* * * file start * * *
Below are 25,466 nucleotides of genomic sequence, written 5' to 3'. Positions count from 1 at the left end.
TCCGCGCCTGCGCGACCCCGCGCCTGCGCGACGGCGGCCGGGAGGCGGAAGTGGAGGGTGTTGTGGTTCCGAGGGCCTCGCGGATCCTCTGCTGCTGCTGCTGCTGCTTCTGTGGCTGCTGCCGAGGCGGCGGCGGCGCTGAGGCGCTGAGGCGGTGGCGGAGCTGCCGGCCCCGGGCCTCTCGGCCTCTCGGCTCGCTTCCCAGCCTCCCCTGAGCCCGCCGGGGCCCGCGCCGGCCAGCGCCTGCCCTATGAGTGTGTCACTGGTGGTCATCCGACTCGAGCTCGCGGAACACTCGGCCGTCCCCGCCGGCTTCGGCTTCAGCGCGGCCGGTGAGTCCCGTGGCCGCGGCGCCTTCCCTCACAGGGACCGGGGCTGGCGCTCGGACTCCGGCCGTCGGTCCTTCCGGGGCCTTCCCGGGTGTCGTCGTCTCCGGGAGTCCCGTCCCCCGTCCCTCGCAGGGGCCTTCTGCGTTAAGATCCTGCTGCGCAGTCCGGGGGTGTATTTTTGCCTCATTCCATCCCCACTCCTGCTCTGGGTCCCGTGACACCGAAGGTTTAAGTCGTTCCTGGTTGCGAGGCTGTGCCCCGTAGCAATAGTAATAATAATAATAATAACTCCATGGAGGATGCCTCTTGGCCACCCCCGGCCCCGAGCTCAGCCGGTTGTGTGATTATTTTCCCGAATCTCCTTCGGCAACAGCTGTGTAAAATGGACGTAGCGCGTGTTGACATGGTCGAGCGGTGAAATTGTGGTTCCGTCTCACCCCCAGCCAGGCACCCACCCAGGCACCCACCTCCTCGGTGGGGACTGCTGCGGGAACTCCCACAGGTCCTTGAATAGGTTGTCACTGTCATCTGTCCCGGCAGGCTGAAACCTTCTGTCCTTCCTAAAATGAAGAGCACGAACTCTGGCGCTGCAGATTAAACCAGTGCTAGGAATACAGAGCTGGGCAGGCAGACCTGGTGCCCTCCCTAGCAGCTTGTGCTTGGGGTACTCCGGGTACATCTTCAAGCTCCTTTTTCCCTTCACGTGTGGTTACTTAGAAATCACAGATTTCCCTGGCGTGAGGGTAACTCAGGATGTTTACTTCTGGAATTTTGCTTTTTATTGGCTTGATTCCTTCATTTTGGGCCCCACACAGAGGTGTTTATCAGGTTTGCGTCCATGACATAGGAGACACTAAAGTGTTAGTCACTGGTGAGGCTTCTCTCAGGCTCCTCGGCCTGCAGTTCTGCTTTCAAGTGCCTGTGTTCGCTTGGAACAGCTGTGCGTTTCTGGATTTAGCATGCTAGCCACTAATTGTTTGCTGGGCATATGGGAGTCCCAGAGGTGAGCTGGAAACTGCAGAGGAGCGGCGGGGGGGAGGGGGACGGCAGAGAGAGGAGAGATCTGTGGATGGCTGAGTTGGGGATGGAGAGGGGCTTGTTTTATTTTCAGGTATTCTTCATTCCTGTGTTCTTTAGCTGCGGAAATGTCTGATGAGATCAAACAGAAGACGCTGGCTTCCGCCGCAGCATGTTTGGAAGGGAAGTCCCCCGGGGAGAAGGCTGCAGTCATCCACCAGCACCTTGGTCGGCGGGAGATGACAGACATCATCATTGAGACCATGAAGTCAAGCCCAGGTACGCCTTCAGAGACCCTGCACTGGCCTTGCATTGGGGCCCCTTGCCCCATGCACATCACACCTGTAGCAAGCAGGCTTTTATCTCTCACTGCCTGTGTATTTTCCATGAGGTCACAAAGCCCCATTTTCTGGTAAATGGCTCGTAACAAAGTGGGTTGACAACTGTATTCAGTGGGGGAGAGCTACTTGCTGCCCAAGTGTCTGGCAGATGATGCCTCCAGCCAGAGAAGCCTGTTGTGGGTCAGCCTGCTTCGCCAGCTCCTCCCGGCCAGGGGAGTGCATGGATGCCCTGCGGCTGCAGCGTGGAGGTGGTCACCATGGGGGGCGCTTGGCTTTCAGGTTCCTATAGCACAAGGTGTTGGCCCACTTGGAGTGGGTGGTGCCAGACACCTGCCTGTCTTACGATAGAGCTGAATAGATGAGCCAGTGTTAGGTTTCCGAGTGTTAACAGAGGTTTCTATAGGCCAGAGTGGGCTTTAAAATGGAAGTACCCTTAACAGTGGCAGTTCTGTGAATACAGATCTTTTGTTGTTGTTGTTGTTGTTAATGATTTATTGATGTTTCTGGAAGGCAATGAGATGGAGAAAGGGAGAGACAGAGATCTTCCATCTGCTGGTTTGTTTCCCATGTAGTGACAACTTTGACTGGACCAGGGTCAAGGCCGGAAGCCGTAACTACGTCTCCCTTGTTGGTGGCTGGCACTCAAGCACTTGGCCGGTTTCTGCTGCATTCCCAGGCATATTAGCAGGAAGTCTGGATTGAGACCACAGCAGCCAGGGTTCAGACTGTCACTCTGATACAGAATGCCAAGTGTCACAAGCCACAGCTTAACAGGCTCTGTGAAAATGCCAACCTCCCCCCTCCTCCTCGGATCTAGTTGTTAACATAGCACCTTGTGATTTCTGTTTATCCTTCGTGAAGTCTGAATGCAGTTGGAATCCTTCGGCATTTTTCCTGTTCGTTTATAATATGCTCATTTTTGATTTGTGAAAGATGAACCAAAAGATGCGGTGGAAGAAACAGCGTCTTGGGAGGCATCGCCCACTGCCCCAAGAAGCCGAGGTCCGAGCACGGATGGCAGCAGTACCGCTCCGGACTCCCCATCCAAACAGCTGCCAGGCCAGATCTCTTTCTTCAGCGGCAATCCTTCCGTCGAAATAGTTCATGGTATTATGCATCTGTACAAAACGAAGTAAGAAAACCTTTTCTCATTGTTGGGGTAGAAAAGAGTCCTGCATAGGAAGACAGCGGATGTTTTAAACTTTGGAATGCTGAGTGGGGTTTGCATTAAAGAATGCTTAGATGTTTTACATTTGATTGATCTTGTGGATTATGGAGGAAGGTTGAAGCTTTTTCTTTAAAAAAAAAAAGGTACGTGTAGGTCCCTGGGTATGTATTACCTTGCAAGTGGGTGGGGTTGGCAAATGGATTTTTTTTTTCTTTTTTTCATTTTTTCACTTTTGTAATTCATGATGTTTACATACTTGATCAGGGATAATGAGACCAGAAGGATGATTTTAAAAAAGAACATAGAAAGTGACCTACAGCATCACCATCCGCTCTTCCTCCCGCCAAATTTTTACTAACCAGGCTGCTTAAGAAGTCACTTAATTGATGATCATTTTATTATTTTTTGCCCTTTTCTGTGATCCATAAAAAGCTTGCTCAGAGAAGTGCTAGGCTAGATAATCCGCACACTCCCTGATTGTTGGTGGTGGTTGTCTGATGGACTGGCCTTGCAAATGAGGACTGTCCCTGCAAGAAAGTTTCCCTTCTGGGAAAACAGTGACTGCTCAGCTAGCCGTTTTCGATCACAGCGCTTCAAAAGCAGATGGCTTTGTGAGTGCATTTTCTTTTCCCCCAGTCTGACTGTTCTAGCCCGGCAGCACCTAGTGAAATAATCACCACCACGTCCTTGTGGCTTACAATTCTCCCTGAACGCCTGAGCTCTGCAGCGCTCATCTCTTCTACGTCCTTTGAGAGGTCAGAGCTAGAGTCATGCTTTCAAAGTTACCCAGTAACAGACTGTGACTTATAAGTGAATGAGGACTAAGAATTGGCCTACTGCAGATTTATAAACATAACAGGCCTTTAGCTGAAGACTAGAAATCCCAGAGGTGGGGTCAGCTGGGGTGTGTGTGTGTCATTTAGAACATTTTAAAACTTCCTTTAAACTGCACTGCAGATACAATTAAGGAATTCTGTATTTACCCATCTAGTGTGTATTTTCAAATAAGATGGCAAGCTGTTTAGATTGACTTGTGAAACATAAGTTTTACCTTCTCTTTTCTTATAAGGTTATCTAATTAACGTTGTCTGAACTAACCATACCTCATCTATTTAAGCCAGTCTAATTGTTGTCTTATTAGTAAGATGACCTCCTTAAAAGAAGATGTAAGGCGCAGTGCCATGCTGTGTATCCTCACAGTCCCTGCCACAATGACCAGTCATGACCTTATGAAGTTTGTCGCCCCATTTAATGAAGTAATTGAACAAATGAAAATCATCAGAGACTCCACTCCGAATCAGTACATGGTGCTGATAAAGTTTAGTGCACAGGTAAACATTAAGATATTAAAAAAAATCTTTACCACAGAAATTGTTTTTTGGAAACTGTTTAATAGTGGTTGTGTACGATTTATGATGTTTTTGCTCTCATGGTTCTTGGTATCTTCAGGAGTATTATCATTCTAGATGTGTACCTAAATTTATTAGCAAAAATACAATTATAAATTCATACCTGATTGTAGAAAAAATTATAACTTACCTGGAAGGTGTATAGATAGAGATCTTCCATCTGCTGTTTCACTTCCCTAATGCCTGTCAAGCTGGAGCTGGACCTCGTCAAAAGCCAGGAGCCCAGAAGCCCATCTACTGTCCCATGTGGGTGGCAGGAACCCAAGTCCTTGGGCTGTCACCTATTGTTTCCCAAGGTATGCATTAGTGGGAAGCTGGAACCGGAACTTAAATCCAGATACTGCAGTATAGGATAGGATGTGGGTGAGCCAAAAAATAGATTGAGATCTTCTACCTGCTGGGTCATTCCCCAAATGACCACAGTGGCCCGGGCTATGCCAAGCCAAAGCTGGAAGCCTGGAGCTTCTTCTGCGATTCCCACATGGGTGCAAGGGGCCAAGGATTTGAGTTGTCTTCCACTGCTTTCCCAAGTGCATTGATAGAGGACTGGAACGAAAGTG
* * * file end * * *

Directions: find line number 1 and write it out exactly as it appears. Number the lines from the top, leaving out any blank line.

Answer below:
Below are 25,466 nucleotides of genomic sequence, written 5' to 3'. Positions count from 1 at the left end.